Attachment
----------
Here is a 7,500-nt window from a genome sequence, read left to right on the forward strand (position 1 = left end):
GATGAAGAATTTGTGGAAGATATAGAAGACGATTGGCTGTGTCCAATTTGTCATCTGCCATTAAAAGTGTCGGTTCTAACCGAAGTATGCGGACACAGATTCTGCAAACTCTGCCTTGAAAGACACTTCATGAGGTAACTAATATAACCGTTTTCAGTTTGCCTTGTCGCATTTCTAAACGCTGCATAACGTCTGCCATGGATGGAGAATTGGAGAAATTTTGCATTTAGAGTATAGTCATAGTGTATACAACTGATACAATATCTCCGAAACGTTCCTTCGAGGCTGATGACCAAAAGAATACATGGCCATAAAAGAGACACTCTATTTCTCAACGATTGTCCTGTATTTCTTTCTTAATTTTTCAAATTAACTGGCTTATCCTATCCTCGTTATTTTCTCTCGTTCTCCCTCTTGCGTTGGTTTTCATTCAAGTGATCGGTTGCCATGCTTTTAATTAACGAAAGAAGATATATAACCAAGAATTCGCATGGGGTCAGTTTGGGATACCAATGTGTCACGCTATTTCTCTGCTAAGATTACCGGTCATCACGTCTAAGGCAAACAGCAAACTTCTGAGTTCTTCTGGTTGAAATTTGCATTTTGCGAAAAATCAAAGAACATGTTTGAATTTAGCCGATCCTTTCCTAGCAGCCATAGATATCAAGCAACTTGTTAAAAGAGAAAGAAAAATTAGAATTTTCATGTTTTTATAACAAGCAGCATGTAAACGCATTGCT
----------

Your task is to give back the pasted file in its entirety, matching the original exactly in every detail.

Here is a 7,500-nt window from a genome sequence, read left to right on the forward strand (position 1 = left end):
GATGAAGAATTTGTGGAAGATATAGAAGACGATTGGCTGTGTCCAATTTGTCATCTGCCATTAAAAGTGTCGGTTCTAACCGAAGTATGCGGACACAGATTCTGCAAACTCTGCCTTGAAAGACACTTCATGAGGTAACTAATATAACCGTTTTCAGTTTGCCTTGTCGCATTTCTAAACGCTGCATAACGTCTGCCATGGATGGAGAATTGGAGAAATTTTGCATTTAGAGTATAGTCATAGTGTATACAACTGATACAATATCTCCGAAACGTTCCTTCGAGGCTGATGACCAAAAGAATACATGGCCATAAAAGAGACACTCTATTTCTCAACGATTGTCCTGTATTTCTTTCTTAATTTTTCAAATTAACTGGCTTATCCTATCCTCGTTATTTTCTCTCGTTCTCCCTCTTGCGTTGGTTTTCATTCAAGTGATCGGTTGCCATGCTTTTAATTAACGAAAGAAGATATATAACCAAGAATTCGCATGGGGTCAGTTTGGGATACCAATGTGTCACGCTATTTCTCTGCTAAGATTACCGGTCATCACGTCTAAGGCAAACAGCAAACTTCTGAGTTCTTCTGGTTGAAATTTGCATTTTGCGAAAAATCAAAGAACATGTTTGAATTTAGCCGATCCTTTCCTAGCAGCCATAGATATCAAGCAACTTGTTAAAAGAGAAAGAAAAATTAGAATTTTCATGTTTTTATAACAAGCAGCATGTAAACGCATTGCT